Carter County Rescue Squad sees little change since Sept. 11

By Megan Harrell
Star Staff

During the hours following the Sept. 11 attacks it felt as though the nation had few places to turn to for security and even less for hope in the future. Then, stories of first responders' heroic acts began making their way across the country. Simply by doing their jobs, firefighters, EMS workers, and policemen and women offered Americans a fragile sense of pride and a glimmer of hope for humanity.
   The magnitude of the scene at ground zero put a spotlight on emergency responders working in metropolitan disasters and created a long deserved respect for rural EMS workers. Comfortingly far away from the spotlight EMS workers across America's rural areas have gone on about their daily routines doing what they have always done only now they do it with a little more respect than before. "We go out there every day. It is just on a small scale, but what we do affects a small town," said Carter County EMS Director Terry Arnold.
   For local first responders, disasters come on a scale proportionate to the size of the area. In April when a Carter County work camp van accident injured 10 people and killed one, the Carter County Rescue Squad was stretched to its limit. If Carter County suffers a major wreck, then it suffers a major disaster. "We used all our resources and had to use mutual aid," Arnold said. "Stuff like that affects us just like the World Trade Center affected New York City. We are still affected by the children, mothers and fathers who get killed in these accidents."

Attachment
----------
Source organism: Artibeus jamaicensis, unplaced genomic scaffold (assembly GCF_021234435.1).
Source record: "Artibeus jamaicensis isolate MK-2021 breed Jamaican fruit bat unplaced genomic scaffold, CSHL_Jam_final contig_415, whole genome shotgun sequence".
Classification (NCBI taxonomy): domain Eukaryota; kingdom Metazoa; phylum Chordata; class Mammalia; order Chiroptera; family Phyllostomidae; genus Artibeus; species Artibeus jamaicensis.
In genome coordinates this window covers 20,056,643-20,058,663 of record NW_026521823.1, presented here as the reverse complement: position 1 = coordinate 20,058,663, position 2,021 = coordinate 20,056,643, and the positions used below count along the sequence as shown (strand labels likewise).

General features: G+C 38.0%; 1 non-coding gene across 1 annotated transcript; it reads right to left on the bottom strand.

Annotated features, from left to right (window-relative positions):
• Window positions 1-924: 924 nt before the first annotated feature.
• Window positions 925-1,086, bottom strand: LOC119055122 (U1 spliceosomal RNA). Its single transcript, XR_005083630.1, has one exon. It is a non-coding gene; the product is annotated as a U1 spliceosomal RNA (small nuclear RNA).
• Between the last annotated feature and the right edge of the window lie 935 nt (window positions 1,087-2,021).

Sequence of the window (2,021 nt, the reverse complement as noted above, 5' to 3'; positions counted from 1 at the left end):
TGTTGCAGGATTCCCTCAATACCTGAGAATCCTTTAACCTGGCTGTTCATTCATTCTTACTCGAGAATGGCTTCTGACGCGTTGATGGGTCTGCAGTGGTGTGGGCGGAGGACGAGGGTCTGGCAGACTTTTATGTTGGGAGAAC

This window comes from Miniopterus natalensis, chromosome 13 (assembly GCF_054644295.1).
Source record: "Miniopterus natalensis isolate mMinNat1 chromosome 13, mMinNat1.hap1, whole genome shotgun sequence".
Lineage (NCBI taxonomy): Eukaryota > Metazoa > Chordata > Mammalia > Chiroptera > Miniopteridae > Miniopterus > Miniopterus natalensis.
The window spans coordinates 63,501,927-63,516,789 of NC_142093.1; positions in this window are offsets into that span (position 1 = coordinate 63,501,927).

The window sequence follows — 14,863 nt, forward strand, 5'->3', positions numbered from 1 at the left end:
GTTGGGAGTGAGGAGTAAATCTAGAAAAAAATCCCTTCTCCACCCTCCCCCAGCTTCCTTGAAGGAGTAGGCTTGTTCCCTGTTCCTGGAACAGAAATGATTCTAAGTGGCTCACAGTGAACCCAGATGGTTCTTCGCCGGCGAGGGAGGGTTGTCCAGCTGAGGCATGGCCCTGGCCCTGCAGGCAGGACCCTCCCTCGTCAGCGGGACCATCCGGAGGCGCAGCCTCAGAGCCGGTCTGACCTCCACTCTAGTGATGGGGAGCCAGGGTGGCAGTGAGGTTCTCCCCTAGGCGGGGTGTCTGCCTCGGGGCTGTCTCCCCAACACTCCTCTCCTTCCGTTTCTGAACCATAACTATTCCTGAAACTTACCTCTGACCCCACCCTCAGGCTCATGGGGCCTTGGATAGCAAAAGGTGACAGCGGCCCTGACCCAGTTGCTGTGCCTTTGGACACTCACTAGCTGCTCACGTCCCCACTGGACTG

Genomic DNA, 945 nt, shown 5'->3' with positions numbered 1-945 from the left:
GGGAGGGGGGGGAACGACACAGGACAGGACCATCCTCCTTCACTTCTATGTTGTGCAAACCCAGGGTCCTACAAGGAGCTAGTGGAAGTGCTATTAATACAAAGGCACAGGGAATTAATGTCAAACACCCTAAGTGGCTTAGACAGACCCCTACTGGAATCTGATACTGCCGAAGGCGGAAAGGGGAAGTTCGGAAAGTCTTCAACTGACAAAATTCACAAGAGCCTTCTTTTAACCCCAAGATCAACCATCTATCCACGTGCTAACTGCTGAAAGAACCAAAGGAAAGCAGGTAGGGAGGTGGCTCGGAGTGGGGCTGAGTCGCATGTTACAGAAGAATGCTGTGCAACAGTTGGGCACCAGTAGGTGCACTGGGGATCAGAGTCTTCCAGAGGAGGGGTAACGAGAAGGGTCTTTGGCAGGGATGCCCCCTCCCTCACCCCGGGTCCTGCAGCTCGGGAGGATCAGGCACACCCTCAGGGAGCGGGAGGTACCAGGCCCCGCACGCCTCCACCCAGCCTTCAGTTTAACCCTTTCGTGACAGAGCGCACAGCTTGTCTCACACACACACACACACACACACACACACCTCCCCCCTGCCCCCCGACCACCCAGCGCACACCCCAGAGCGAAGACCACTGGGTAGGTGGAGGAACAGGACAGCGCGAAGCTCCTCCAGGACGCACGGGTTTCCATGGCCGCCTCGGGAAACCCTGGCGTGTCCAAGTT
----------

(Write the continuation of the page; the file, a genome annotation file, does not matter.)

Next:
Since Sept. 11, the Carter County first responders have noticed little change other than a new emphasis on training for hazardous material disasters. Arnold is actively involved in seeking federal grants to finance upgraded HazMat training for special teams. "It costs a lot of money to train people and then nothing happens, but we still have to be trained," Arnold said. "We have to try to be ahead of things in case they do happen."
   Arnold has petitioned the state board EMS in Nashville to require a yearly background check on all first responders and fingerprints to be kept on file. Because first responders have open access to hospitals, Arnold believes these steps will help to ensure the safety of the public. The rescue squad is currently in the process of revamping its identification system as well.